Imaginative Approaches to Combating Climate Change Locally
Edited by Michael Peters, Shane Fudge and Tim Jackson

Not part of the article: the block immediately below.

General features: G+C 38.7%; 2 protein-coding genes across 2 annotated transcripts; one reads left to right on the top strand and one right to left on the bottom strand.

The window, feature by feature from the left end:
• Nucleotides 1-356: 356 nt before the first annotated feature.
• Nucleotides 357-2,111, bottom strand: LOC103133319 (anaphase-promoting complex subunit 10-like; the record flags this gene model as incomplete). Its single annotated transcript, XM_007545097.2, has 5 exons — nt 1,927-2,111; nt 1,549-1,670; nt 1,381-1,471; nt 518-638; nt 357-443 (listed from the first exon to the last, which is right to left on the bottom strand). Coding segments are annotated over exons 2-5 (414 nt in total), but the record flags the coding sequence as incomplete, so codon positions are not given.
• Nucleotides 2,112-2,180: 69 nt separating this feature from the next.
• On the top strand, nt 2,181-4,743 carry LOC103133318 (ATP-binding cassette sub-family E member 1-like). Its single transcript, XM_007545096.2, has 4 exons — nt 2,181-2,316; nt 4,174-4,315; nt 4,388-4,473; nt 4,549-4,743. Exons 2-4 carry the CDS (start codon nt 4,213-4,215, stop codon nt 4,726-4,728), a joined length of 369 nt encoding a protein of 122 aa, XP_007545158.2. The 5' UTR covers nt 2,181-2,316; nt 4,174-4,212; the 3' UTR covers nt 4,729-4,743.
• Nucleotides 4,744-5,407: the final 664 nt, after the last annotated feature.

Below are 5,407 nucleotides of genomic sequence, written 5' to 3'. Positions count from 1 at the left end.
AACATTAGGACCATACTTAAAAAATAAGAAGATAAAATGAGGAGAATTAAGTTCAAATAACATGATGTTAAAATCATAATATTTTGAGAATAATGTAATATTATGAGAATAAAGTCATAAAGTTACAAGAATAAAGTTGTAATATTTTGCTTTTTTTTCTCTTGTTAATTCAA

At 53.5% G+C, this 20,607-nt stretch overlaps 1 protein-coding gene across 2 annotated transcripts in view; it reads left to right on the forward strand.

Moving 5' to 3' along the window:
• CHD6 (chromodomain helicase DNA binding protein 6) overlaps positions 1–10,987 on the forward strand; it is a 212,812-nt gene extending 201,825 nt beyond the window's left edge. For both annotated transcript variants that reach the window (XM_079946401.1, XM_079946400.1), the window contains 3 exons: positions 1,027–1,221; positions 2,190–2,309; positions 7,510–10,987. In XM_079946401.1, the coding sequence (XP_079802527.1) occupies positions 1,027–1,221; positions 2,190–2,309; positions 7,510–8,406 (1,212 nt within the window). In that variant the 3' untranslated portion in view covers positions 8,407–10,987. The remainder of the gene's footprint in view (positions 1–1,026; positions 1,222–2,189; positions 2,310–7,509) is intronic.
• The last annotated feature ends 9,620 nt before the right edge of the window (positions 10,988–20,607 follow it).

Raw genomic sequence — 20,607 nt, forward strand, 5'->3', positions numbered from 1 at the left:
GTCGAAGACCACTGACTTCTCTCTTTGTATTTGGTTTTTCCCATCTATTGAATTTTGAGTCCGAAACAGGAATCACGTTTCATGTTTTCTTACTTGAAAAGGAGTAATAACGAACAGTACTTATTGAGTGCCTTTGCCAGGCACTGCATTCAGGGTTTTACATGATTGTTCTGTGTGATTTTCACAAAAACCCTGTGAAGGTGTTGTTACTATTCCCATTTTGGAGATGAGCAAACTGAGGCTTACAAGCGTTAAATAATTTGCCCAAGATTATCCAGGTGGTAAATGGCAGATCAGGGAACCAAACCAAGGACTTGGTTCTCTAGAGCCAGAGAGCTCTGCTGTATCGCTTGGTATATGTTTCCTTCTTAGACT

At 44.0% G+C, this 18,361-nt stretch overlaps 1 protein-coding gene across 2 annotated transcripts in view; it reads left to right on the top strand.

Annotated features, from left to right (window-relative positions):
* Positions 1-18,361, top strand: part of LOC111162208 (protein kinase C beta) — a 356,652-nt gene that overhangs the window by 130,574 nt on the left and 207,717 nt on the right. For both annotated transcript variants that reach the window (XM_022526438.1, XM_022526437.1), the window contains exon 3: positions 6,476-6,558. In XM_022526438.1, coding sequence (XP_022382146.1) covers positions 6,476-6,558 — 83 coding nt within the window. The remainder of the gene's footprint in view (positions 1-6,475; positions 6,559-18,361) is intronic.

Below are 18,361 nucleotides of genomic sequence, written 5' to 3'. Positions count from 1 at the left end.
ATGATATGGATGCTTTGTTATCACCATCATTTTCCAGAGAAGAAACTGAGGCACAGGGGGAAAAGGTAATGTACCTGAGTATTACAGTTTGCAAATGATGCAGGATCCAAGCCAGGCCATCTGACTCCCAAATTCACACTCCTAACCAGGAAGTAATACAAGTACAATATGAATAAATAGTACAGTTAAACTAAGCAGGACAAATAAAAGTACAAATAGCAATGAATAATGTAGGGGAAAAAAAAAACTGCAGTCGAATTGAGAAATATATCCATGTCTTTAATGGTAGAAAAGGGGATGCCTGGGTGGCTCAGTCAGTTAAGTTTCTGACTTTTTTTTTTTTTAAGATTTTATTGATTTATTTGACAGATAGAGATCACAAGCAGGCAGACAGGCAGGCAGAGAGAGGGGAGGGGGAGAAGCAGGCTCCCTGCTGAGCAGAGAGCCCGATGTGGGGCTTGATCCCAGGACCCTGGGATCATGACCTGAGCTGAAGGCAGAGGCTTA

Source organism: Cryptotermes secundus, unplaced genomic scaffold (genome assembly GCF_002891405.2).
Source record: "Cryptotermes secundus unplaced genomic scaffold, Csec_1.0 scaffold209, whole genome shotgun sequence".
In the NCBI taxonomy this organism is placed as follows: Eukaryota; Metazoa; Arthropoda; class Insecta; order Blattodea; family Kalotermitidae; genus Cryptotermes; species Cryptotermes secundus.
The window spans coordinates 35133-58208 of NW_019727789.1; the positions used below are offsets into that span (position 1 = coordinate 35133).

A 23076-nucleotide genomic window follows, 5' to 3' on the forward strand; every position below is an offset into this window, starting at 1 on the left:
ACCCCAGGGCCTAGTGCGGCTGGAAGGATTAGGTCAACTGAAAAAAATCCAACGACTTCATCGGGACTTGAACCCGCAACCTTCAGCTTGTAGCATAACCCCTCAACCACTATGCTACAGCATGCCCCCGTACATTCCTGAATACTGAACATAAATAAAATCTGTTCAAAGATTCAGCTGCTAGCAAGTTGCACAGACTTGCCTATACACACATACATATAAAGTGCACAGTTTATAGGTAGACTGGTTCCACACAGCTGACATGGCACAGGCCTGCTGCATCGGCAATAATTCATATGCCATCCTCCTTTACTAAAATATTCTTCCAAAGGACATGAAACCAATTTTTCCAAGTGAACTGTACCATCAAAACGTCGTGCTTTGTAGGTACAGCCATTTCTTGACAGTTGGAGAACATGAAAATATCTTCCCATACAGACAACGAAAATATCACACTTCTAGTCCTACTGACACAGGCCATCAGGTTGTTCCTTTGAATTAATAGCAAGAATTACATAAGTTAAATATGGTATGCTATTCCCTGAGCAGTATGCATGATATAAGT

Ian Christie At the time of the Rio de Janeiro Summit on Environment and Development in 1992, the then US President George Bush Senior declared that whatever else was on the agenda, the American lifestyle was not up for negotiation. Although few other heads of state and political leaders in the rich world have made such uncompromising remarks about the untouchability of their domestic mode of consumerism, there has been huge reluctance among politicians and policy makers to contemplate ‘lifestyle change’ and any notion of limits to consumption in devising strategies to meet the enormous challenges posed by the risk of climate disruption, ecological breakdowns and depletion of key resources. The reasons for this are plain enough. First, the economy and culture of mass consumer affluence have been established in the West for half a century or more, and have been felt to ‘deliver the goods’ with unprecedented success. The idea that this enormously productive system might run up against ecological limits is deeply unwelcome, and one that is bound to be resisted by many. Policy makers and many citizens hold to a picture of the world, a seemingly robust one, in which new technologies will always come to the rescue, as they have flowed in profusion throughout living memory. Secondly, democratic political competition has been geared for decades to the idea that living standards and consumption can continue to rise indefinitely. There is no mainstream vehicle or ideology for articulation of any alternative ‘frame’ or paradigm for economic and...